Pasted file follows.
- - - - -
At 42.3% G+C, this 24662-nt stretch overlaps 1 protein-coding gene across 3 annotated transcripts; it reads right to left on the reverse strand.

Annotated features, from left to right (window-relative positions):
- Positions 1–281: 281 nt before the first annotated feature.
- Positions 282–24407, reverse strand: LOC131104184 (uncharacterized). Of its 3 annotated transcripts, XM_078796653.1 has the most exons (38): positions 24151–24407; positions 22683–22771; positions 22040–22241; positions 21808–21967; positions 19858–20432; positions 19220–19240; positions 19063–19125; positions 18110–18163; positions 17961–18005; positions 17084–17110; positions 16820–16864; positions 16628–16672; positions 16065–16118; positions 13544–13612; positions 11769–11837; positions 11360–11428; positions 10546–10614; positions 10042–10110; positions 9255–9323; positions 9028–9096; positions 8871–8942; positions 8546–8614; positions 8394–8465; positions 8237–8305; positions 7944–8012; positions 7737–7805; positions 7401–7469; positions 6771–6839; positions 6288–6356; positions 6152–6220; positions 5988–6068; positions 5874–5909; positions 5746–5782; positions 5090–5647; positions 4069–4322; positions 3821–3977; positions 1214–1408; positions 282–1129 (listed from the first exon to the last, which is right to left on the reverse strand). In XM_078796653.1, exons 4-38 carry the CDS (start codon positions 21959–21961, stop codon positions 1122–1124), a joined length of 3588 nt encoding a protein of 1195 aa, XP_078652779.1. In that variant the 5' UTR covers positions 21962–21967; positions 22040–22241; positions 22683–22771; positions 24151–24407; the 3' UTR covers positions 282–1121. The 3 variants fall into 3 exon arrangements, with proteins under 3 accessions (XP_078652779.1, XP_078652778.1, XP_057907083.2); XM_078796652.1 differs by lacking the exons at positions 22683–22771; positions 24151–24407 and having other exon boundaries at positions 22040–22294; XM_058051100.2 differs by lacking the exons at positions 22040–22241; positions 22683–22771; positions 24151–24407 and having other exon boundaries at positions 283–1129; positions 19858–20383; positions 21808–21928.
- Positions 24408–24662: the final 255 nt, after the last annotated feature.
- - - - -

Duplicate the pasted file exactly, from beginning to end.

At 42.3% G+C, this 24662-nt stretch overlaps 1 protein-coding gene across 3 annotated transcripts; it reads right to left on the reverse strand.

Annotated features, from left to right (window-relative positions):
- Positions 1–281: 281 nt before the first annotated feature.
- Positions 282–24407, reverse strand: LOC131104184 (uncharacterized). Of its 3 annotated transcripts, XM_078796653.1 has the most exons (38): positions 24151–24407; positions 22683–22771; positions 22040–22241; positions 21808–21967; positions 19858–20432; positions 19220–19240; positions 19063–19125; positions 18110–18163; positions 17961–18005; positions 17084–17110; positions 16820–16864; positions 16628–16672; positions 16065–16118; positions 13544–13612; positions 11769–11837; positions 11360–11428; positions 10546–10614; positions 10042–10110; positions 9255–9323; positions 9028–9096; positions 8871–8942; positions 8546–8614; positions 8394–8465; positions 8237–8305; positions 7944–8012; positions 7737–7805; positions 7401–7469; positions 6771–6839; positions 6288–6356; positions 6152–6220; positions 5988–6068; positions 5874–5909; positions 5746–5782; positions 5090–5647; positions 4069–4322; positions 3821–3977; positions 1214–1408; positions 282–1129 (listed from the first exon to the last, which is right to left on the reverse strand). In XM_078796653.1, exons 4-38 carry the CDS (start codon positions 21959–21961, stop codon positions 1122–1124), a joined length of 3588 nt encoding a protein of 1195 aa, XP_078652779.1. In that variant the 5' UTR covers positions 21962–21967; positions 22040–22241; positions 22683–22771; positions 24151–24407; the 3' UTR covers positions 282–1121. The 3 variants fall into 3 exon arrangements, with proteins under 3 accessions (XP_078652779.1, XP_078652778.1, XP_057907083.2); XM_078796652.1 differs by lacking the exons at positions 22683–22771; positions 24151–24407 and having other exon boundaries at positions 22040–22294; XM_058051100.2 differs by lacking the exons at positions 22040–22241; positions 22683–22771; positions 24151–24407 and having other exon boundaries at positions 283–1129; positions 19858–20383; positions 21808–21928.
- Positions 24408–24662: the final 255 nt, after the last annotated feature.